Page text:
While the Nabesna Road is well graded, past the Devil’s Mountain Lodge it is no longer maintained, and it looked like a high-clearance 4WD vehicle would be necessary to traverse the deep ruts. I parked our car about 1/4 mile beyond the lodge, at a small gravel parking area. After 1/4 mile along the road, a uphill 1/2 mile tree-canopied trail leads to the Rambler Mine. We had initially planned to hike the Skookum Volcano, but in view of the weather, we were glad that we had changed our plans to visiting the mines. The abandoned buildings there have been stripped bare, but they provided a welcome shelter from the rain, and although the mines have been gated and locked by the NPS, we could peer into their openings to see wagons and rails.

As I noticed the rain easing off a bit, I led our group up a steep and rather unstable trail along a chute. We reached not only to another mine opening but also views over the Nabesna River Valley that were open, unlike those from the mine which were obscured by vegetation. All of the sudden a double rainbow appeared. It was such a transcendent moment because it had been raining most of the day so far. If you want to see a rainbow, you have to get out in the rain!

The Nabesna Mill

Back to the main road, after 1.5 miles from the Rambler Mine trail junction, a side road covered with toxic-looking tailings led to the main Nabesna mine mill. The rather large building is still full of machinery and hardware. The Kennecott mine has more big and impressive mill buildings, but the mill buildings in Nabesna are way more raw. In Kennecott, you get to see one of the best preserved ghost towns in America, yet the ruins are being partly restored and stabilized, and the buildings can be entered only on guided tours. By contrast you can wander around everywhere in Nabesna, make your own discoveries as if you were the first visitor happening into a lost world, and besides the removal of some heavy equipment, you can see what the mines looked like when they were closed. I avoided the second floors, though, as they did not look too stable.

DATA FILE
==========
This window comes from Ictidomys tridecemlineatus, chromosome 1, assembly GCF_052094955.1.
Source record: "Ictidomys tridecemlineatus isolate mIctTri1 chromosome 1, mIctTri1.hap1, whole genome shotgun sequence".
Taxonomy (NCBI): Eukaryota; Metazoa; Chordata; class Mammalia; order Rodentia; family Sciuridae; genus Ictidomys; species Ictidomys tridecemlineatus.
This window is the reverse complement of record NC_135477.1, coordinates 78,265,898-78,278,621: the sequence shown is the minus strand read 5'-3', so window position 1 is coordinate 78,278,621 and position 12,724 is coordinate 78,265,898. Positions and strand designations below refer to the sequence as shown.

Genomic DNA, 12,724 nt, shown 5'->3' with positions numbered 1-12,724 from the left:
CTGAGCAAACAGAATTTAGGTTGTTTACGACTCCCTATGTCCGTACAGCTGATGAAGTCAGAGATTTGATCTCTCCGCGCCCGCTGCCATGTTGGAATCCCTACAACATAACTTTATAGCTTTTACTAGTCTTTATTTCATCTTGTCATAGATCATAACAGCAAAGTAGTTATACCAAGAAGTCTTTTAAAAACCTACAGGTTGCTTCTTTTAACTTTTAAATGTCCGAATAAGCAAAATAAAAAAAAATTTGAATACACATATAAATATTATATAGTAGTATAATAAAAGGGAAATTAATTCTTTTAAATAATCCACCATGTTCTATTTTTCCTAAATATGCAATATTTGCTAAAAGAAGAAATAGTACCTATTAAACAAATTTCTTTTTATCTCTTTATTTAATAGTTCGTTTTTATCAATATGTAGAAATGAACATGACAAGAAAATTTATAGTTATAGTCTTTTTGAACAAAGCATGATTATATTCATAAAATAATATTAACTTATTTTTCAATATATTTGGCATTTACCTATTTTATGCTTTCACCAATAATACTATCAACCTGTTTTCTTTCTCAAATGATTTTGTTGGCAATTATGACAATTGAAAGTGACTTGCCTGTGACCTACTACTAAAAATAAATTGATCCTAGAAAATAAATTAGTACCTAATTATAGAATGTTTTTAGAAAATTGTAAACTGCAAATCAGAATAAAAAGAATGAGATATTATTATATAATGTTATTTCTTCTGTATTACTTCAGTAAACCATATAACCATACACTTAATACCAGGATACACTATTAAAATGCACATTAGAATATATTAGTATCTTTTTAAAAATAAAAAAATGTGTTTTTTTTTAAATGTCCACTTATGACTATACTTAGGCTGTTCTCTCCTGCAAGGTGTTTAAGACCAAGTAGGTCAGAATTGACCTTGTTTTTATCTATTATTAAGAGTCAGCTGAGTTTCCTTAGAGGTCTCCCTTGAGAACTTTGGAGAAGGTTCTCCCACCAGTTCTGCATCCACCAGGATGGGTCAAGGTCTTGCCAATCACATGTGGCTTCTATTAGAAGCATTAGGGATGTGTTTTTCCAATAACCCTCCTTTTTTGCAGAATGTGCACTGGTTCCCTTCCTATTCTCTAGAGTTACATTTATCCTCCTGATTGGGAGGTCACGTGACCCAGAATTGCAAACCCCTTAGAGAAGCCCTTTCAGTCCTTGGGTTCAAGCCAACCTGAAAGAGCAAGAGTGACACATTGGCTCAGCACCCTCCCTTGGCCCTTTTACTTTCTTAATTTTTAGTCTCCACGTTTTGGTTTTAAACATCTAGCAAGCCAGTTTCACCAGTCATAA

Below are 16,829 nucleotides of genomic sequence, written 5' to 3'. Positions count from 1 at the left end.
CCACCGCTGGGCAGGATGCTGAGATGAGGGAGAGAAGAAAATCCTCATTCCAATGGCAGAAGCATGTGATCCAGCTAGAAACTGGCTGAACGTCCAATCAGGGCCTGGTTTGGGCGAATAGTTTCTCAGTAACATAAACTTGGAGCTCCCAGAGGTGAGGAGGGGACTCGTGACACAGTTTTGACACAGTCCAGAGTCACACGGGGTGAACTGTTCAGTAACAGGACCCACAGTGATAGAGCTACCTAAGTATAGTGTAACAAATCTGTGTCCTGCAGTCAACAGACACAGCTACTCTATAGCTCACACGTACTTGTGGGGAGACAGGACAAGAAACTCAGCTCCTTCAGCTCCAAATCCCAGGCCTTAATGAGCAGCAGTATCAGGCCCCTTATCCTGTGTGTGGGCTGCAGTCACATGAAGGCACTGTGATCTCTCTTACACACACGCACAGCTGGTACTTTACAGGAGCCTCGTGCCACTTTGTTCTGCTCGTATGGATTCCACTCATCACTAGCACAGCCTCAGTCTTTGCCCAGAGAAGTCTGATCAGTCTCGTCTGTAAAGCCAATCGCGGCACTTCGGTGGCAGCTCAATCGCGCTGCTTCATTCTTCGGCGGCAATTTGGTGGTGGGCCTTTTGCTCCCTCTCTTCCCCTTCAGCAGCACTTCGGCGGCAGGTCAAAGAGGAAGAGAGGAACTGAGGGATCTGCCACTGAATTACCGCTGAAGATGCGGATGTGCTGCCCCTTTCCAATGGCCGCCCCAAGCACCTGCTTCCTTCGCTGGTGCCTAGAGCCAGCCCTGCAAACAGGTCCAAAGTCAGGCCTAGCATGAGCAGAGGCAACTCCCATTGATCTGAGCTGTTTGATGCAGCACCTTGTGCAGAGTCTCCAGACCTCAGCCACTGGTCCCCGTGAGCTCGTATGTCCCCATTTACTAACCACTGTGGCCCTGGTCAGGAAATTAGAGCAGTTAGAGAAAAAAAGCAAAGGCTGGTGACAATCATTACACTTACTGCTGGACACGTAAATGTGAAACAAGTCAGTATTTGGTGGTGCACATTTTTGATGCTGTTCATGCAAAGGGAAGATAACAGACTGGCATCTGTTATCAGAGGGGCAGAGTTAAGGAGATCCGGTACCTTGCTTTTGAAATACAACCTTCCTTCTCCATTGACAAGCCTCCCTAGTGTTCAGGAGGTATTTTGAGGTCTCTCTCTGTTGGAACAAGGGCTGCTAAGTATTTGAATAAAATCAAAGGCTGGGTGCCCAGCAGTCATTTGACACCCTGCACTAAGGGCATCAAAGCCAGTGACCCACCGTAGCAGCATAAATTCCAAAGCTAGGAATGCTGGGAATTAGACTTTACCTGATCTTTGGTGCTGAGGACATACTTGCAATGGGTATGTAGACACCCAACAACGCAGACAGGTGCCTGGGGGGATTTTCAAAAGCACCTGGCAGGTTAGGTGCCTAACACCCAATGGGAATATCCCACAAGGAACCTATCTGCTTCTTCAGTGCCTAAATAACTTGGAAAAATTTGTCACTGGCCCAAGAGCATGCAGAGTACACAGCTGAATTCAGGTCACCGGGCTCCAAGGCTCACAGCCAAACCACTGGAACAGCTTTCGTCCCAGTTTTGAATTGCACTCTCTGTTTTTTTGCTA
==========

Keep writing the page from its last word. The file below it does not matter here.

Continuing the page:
While the Kennecott mine was a copper mine, gold was discovered in Nabesna near the end of the 19th century, and the Nabesna Mining Company was formed in 1929 by Carl Whitham. The present-day Nabesna road was built to provide access to the mining camp. During the Great Depression, some men walked more than 100 miles from the Richardson Highway just to ask for a job there. With more than 1/4 ounce of gold per ton – more than current active mines, the Nabesna mine was doing great, but in 1942 all the gold mines were closed to shift miners to copper and iron mines that supported directly the war effort. Whitham made plans to reopen the mine after the war, but they were scrapped after he died in 1947.

The Nabesna mining cabins

Back to the main road, after 1/4 mile, we saw on our right a group of cabins with busted doors that from the outside looked exactly like many others in the area. However, upon entering them, I was astonished by the amount of stuff scattered in there. Some of it appeared fairly recent, but there were plenty of historic artifacts related to mining, such as ore samples and mining documents, some of which dated from 1935. For a moment, I felt like I had gone back in time. The setting was the most undisturbed, artifact-rich ghost town that I’ve been privileged to explore.

Getting there

There is little published information about the Nabesna mines. They are not mentioned in any guidebooks. My main source was a blog post written in 2014 by photographer Adam Eliott. On the way, I also inquired at the Devil’s Mountain Lodge where a member of the Ellis family, who had been operating the lodge for three generations, kindly showed me a helpful map. The Devil’s Mountain Lodge is at the end of the 42-mile maintained portion of the Nabesna Road.

If you visit the area, exercise caution as structures are potentially unsafe, and be sure to leave everything as you found it so that future visitors can experience the same discoveries that you did. Note also that while the Rambler mine now belongs to the park, the Nabesna mine are still technically private property, and for this reason the NPS doesn’t encourage visitation. This makes the visit akin to “urbex”, urban exploration of abandoned buildings. Are you comfortable with that ?

More images from Wrangell-St Elias National Park

Best Photobooks 2016: the Meta-List

Here is this year’s meta-list of best photobooks. It started with the Aperture Photobook Awards 2016 shortlist, and continued with Olga’s compilation of lists at phot(O)lia, which I encourage you to visit to follow the links to those lists.